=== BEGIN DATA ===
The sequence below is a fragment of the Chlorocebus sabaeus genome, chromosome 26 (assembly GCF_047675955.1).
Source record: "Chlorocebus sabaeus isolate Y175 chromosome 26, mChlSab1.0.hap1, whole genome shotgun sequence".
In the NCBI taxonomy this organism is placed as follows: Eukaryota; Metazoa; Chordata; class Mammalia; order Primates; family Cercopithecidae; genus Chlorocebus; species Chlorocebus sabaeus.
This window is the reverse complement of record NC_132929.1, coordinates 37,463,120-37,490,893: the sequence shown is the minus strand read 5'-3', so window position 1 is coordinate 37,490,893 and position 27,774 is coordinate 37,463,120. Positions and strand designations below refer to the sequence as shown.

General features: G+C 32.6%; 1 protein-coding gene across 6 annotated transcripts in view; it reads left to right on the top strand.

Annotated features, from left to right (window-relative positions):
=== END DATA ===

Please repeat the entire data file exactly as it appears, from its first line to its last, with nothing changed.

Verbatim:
The sequence below is a fragment of the Chlorocebus sabaeus genome, chromosome 26 (assembly GCF_047675955.1).
Source record: "Chlorocebus sabaeus isolate Y175 chromosome 26, mChlSab1.0.hap1, whole genome shotgun sequence".
In the NCBI taxonomy this organism is placed as follows: Eukaryota; Metazoa; Chordata; class Mammalia; order Primates; family Cercopithecidae; genus Chlorocebus; species Chlorocebus sabaeus.
This window is the reverse complement of record NC_132929.1, coordinates 37,463,120-37,490,893: the sequence shown is the minus strand read 5'-3', so window position 1 is coordinate 37,490,893 and position 27,774 is coordinate 37,463,120. Positions and strand designations below refer to the sequence as shown.

General features: G+C 32.6%; 1 protein-coding gene across 6 annotated transcripts in view; it reads left to right on the top strand.

Annotated features, from left to right (window-relative positions):